Background: Pulmonary tuberculosis continues to be a major cause of mortality, particularly in developing countries. Despite modern anti-TB treatment, the elderly and immigrants from TB-endemic countries are at risk. Multidrug resistance has yet to be resolved. Objectives: To determine the mortality rate and predictors of mortality among patients hospitalized with TB in Israel. Methods: We evaluated the medical records of 461 patients with active pulmonary TB who were hospitalized in the respiratory care department during the 5 year period 200-2004. Data included demographic, clinical, laboratory and radiological findings, drug resistance as well as adverse reactions to anti-TB treatment. Results: Three main ethno-geographic groups were observed: 253 patients from the former USSR, 130 from Ethiopia, and 54 of Israeli origin (as well as 24 residents of other countries). Of the 461 patients 65 (13%) died in hospital. The factors that were best predictors of mortality were older age, ischemic heart disease, cachexia, prior corticosteroid treatment, hypoalbuminemia and pleural effusion (P < 0.005 for all). The ethno-geographic factor and the presence of multidrug-resistant bacteria had no significant effect on mortality in our study group. Conclusions: The mortality rate in our study was relatively low, and there was no significant difference between the three ethno-geographic groups.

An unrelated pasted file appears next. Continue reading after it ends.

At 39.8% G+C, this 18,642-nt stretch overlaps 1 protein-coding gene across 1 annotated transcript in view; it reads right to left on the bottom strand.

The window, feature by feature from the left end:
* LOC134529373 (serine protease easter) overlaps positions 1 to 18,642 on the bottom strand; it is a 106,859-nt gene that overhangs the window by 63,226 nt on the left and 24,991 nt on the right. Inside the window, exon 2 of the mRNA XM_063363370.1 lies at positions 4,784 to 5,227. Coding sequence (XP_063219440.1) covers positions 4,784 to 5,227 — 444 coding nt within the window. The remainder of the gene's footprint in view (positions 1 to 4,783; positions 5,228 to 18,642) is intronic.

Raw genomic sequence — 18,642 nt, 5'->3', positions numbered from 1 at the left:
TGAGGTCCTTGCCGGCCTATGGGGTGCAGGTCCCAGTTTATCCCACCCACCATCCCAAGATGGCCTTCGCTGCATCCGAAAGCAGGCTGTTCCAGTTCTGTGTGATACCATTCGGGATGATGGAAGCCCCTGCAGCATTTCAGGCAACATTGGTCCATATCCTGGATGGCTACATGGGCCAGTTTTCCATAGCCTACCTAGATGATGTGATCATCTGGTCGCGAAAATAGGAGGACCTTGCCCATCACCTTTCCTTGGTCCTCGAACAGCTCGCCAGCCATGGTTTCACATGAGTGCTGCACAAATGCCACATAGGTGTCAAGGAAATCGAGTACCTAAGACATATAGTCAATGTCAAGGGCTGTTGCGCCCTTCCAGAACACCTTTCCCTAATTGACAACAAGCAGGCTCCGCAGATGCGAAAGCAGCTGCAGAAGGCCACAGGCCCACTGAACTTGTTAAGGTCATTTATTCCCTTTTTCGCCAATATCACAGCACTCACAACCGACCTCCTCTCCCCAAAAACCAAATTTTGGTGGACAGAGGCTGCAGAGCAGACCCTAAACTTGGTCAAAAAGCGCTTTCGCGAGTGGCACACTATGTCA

|Number of pages||4|
|Journal||Israel Medical Association Journal|
|State||Published - Dec 2007|
- In-hospital mortality
- Multidrug resistance